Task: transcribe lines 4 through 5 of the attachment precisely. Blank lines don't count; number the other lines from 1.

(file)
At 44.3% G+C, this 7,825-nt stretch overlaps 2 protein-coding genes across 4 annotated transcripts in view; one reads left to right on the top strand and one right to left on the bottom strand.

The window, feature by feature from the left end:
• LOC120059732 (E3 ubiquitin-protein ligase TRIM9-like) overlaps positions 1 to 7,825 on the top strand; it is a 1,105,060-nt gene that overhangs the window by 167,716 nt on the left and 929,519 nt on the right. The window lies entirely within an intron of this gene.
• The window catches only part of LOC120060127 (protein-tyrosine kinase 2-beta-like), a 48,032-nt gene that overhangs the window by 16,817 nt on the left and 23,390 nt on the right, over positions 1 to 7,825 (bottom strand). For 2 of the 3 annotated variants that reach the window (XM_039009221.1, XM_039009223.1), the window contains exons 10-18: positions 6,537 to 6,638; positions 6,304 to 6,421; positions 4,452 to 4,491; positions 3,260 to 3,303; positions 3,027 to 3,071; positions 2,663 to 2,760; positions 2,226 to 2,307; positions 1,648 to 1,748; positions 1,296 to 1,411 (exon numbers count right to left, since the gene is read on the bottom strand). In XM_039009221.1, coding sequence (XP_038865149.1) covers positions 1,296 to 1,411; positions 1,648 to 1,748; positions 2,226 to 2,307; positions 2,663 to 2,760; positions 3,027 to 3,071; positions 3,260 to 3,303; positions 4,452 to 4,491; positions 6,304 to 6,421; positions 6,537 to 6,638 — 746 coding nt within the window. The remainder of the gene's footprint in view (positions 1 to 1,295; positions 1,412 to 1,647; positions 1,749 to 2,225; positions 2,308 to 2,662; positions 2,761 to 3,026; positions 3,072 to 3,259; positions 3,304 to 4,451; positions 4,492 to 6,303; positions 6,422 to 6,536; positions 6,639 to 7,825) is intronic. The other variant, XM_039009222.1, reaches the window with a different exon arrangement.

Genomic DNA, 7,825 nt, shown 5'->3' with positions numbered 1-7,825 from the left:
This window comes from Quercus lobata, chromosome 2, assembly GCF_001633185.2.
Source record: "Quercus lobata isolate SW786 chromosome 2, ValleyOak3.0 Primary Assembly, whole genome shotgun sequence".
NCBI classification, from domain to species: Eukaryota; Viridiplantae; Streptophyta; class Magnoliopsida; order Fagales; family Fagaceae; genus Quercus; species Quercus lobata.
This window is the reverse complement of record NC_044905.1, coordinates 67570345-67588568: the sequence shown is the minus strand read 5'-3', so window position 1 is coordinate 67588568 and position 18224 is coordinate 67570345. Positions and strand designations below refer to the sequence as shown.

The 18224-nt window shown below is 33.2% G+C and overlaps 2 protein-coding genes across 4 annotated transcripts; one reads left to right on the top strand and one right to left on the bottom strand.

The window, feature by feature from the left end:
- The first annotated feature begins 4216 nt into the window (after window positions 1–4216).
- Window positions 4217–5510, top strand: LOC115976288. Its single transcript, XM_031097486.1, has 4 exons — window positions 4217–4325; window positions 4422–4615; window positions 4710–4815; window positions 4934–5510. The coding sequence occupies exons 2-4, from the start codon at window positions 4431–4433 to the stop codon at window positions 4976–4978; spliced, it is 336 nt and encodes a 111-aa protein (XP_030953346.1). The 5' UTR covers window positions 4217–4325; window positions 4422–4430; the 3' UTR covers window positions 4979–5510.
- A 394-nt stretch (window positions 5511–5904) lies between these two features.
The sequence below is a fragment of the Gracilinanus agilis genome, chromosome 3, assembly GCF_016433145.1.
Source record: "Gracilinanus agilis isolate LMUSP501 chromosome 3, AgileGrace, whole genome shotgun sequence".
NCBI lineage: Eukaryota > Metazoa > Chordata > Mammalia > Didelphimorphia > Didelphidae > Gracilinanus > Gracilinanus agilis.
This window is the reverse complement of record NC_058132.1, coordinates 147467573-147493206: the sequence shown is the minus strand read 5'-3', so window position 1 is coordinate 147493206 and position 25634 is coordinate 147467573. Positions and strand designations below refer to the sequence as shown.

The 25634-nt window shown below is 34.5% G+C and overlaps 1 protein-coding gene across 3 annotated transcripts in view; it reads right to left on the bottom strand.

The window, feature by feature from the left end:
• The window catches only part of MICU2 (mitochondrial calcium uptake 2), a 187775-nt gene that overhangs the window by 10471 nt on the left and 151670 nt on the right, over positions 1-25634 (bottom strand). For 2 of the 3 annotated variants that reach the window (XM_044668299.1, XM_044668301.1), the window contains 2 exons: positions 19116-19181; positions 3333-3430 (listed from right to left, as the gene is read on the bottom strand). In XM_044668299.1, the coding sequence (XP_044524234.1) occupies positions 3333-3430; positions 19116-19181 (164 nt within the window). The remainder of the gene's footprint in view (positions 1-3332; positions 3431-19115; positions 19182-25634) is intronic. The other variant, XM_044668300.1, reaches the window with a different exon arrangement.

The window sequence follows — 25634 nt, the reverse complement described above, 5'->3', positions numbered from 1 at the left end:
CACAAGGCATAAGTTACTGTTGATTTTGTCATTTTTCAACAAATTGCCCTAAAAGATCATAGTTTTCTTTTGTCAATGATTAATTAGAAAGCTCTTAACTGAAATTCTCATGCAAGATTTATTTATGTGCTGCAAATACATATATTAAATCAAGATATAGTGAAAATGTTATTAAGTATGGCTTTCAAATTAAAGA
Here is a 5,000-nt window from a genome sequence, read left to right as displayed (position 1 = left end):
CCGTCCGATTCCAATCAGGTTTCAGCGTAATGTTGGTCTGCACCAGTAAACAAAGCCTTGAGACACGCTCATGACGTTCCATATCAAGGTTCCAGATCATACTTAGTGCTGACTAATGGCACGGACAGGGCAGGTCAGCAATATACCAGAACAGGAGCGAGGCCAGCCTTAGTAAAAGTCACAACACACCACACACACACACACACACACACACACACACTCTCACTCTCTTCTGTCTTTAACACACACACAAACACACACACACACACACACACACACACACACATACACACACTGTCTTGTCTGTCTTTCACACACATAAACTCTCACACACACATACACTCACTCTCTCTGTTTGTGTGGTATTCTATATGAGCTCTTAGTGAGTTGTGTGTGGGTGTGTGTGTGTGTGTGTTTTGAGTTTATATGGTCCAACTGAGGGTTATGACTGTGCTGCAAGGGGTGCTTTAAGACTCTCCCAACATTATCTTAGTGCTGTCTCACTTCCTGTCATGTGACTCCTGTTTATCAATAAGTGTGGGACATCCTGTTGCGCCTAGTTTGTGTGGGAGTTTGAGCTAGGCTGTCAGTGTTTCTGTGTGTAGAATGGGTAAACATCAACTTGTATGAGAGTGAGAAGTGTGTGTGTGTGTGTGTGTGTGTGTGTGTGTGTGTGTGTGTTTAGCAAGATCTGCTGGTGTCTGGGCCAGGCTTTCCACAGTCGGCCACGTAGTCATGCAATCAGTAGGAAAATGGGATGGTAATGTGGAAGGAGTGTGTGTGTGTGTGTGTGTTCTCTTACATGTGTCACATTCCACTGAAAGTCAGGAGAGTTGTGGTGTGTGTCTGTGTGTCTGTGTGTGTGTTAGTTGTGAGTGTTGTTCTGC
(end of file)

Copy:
• The window catches only part of LOC120060127 (protein-tyrosine kinase 2-beta-like), a 48,032-nt gene that overhangs the window by 16,817 nt on the left and 23,390 nt on the right, over positions 1 to 7,825 (bottom strand). For 2 of the 3 annotated variants that reach the window (XM_039009221.1, XM_039009223.1), the window contains exons 10-18: positions 6,537 to 6,638; positions 6,304 to 6,421; positions 4,452 to 4,491; positions 3,260 to 3,303; positions 3,027 to 3,071; positions 2,663 to 2,760; positions 2,226 to 2,307; positions 1,648 to 1,748; positions 1,296 to 1,411 (exon numbers count right to left, since the gene is read on the bottom strand). In XM_039009221.1, coding sequence (XP_038865149.1) covers positions 1,296 to 1,411; positions 1,648 to 1,748; positions 2,226 to 2,307; positions 2,663 to 2,760; positions 3,027 to 3,071; positions 3,260 to 3,303; positions 4,452 to 4,491; positions 6,304 to 6,421; positions 6,537 to 6,638 — 746 coding nt within the window. The remainder of the gene's footprint in view (positions 1 to 1,295; positions 1,412 to 1,647; positions 1,749 to 2,225; positions 2,308 to 2,662; positions 2,761 to 3,026; positions 3,072 to 3,259; positions 3,304 to 4,451; positions 4,492 to 6,303; positions 6,422 to 6,536; positions 6,639 to 7,825) is intronic. The other variant, XM_039009222.1, reaches the window with a different exon arrangement.

Genomic DNA, 7,825 nt, shown 5'->3' with positions numbered 1-7,825 from the left: